Surprising hydrodynamics of bacteria near surfaces

Activity: Talk or presentation typesInvited talk


Bacteria are one of the most important life-forms on Earth. Being one of the first organisms to have appeared on the planet, they have evolved to thrive in a variety of environments. Peritrichous (multi-flagellated) bacteria, such as T. majus or E. coli, self-propel in fluids by using specialized rotary motors to rotate multiple helical filaments, enabling swimming of the whole cell. In the present work, we focus on the surface interactions mechanisms of bacteria such as T. majus that have a large spherical cell body compared to their flagellar length, in contrast with E. coli that have a relatively smaller but elongated prolate-spheroidal cell body.

In recent experiments, the swimming behavior of T. majus cells was studied near surfaces. Quite surprisingly, it was found that instead of swimming along the surface in circles (as well established for many species), many freely swimming cells became dynamically surface-bound. In this bound state, cells remained free to move laterally along the surface and their bodies continuously rotated around their center in the direction perpendicular to the surface while their flagellar filaments pointed away from the surface, rotating in the opposite direction. The bound state is in stark contrast to the classical situation of bacteria swimming in circular paths near surfaces. The question therefore arises: what is the mechanism at the origin of this transition to a bound state? In the bound state, a small perturbation in the tilt angle of the flagellum is expected to destabilize the cell and cause it to swim parallel to the surface in circles. What exactly makes this state stable? Using a combination of theory and simulations, we show that the transition from swimming to a bound state can be rationalized as an instability due to fluid-structure interaction.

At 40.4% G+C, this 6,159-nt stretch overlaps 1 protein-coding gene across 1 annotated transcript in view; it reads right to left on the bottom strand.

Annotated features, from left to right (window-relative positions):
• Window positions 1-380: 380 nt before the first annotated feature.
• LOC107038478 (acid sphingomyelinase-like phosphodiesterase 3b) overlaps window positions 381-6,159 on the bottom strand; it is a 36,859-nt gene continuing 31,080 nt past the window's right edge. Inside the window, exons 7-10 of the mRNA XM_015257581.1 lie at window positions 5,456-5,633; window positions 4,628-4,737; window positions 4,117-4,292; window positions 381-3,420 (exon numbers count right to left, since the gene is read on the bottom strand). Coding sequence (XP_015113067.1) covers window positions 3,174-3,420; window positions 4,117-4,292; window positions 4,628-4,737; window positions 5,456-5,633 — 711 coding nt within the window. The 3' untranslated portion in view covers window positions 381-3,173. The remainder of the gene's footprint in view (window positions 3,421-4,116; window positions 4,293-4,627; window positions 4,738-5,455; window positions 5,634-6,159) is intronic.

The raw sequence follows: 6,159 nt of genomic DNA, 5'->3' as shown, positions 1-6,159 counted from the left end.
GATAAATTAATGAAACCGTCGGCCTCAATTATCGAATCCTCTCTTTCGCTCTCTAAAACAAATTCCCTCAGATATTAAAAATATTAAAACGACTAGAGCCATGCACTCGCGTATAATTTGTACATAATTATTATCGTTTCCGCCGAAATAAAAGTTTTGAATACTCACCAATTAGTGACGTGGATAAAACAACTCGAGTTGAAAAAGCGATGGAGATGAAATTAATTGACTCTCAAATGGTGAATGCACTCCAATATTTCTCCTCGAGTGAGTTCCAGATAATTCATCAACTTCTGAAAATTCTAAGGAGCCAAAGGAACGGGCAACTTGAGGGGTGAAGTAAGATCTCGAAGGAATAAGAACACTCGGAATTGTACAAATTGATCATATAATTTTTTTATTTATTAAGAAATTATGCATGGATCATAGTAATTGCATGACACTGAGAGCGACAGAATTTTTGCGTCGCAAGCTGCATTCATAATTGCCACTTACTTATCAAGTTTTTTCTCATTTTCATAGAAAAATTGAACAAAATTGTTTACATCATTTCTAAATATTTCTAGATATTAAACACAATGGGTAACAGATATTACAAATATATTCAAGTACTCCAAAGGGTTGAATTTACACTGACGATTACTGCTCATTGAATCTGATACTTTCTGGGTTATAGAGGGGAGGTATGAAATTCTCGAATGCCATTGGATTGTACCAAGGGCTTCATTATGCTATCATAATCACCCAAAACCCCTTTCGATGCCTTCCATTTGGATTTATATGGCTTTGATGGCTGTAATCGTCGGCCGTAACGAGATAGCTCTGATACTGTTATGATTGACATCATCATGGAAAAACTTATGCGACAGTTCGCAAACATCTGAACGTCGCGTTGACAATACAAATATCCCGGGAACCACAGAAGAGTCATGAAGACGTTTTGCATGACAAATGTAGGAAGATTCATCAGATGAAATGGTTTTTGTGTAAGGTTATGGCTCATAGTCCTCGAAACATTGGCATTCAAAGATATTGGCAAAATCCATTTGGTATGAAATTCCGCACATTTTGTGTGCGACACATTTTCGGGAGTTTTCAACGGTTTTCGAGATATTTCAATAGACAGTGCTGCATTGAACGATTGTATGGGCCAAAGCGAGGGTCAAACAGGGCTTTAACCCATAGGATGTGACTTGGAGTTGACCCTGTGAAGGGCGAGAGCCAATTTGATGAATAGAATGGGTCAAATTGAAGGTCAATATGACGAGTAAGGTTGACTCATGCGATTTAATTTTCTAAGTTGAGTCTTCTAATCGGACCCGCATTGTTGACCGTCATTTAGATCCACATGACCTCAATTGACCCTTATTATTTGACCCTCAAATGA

We then focus on the question: how does changing the shape of the cell body from a sphere to a prolate spheroid change these swimming dynamics near surfaces? Quite surprisingly, we find that on simply changing the shape of the cell body from a sphere (relevant for T. majus) to a prolate spheroid (relevant for E. coli), the cells swimming parallel to the surface in circular trajectories do so at a finite height above the surface of magnitude similar to the width of the body. This is a rather surprising result as bacteria are force-free organisms and, as force-dipoles swimming in a fluid medium, they should always be attracted towards no-slip surfaces. The development of a simple mathematical model to explain these curious findings is under progress.
Period8 Nov 2021
Held atUniversity of California Davis, United States, California
Degree of RecognitionInternational